A mystical unearthly light streaks through outer space, past Saturn, through untold giga-miles of space dust, coming straight toward Earth. Africa, specifically: a church where a preacher sermonizes a great war coming. “The light and the darkness are at it again!” He quotes The Book of Revelation, the part about the white horse, that ride so faithful and true. The mystical light descends from heaven, and goes into the preacher. “Be quiet!” he declares — and everyone is quiet. “I am the prophet,” he says, “the chosen one!” And then he explodes in a supernova of blood and gore; the unearthly light departs, leaving the cross upside-down by the church.
Somewhere in Texas, a preacher named Jesse Custer sits, and thinks, and remembers. His father, kneeling in front of him; “Promise me, Jesse,” his father says. All that was years ago. Now Jesse preaches in a local church. He talks about salvation, but they don’t listen. The kids are buried in iPads; the adults are less distracted, and much worse.
A local boy comes to Jesse to ask for help. His father is physically abusive. Rumors are flying about what Jesse did before he was a preacher. “You did things,” the boy said. Can Jesse hurt his dad? “How hurt do you want him? How far do I go?” Jesse asks rhetorically. “Violence makes violence makes nothing much at all.”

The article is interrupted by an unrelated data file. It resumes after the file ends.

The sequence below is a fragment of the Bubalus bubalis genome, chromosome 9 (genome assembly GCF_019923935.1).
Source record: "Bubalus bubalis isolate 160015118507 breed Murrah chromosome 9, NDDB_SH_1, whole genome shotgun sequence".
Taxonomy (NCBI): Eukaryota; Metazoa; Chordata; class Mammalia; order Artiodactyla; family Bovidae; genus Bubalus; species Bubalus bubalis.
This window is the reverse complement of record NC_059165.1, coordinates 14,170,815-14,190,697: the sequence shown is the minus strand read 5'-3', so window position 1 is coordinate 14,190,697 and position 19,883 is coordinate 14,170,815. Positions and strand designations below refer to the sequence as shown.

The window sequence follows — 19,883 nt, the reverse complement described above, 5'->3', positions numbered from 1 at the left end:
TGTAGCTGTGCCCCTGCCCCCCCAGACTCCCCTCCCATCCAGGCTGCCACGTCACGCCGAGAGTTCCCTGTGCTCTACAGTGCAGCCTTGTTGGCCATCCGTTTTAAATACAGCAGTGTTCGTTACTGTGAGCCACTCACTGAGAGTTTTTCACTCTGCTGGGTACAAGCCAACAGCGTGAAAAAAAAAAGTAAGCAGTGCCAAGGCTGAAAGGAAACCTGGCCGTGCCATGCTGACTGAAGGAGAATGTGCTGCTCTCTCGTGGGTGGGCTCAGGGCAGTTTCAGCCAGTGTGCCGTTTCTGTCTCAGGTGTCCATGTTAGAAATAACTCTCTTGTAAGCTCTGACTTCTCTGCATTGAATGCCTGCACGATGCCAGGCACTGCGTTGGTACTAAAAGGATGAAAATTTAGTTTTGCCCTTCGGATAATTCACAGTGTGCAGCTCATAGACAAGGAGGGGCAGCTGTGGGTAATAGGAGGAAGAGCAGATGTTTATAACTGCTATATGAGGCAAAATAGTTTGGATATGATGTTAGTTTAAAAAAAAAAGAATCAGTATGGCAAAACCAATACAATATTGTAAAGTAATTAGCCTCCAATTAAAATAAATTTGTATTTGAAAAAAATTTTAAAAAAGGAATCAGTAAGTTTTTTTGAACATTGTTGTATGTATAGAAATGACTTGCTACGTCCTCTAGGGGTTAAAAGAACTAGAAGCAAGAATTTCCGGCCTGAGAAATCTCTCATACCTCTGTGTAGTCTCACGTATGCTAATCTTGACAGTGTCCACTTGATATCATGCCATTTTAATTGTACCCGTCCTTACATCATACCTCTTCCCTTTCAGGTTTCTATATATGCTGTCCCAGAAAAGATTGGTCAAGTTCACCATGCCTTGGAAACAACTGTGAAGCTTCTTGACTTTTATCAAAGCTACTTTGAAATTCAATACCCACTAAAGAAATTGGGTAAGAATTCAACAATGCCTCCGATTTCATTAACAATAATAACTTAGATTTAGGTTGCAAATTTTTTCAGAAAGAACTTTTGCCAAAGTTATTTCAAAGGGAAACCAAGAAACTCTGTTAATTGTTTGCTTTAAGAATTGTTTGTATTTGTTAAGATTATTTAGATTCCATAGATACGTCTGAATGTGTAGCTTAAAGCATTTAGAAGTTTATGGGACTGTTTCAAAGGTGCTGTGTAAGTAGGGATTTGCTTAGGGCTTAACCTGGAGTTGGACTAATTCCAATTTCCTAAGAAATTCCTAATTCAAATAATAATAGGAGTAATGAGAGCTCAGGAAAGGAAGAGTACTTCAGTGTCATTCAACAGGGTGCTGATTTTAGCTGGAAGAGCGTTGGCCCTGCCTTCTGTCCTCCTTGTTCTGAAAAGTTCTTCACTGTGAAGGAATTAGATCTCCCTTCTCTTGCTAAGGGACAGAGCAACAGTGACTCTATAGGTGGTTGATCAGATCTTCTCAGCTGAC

Speaking of violence! Thirty thousand feet above it all, a man named Cassidy has met some new friends. Well, “man.” We quickly learn that Cassidy has powers not usually associated with humanity — loves blood, mostly invulnerable, not great with sunshine — and his friends pull out crossbows and spray holy water on him, to no great avail. Cassidy winds up jumping out of the airplane, without a parachute. He lands in Texas, a mess of intestinal overflow, still alive.
Speaking of “still alive!” We cut to Kansas, not that long ago, and meet another curious traveler. She drives through a cornfield and bites a man’s ear off and builds a bazooka and uses that bazooka to take down a helicopter. All with the help of a couple latchkey kids, to whom she gives some nice advice such as: “A girl needs to be strong. Stand on her own.” And also: “Don’t come out till the noises stop.” Her name is Priscilla Jean Henrietta O’Hare, but her friends call her Tulip.
Following the better angels of his judgment, Jesse decides to approach the abusive-dad situation directly. He goes to her wife, asking if she needs help. “When he hurts me, I like it,” his wife explains. “I do.” Jesse looks horrified.
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But not as horrified as when he discovers that Tulip has come home. (She’s currently crashing with her Uncle Walter.) She tells Jesse about a new job: Something about a map, how this isn’t just any old gig. But Jesse has turned over a new leaf. “More like trying to fill your daddy’s shoes,” says Tulip. They tell each other they’re sorry; for what, precisely, we’ll have to find out later.
NEXT: Hello, young man!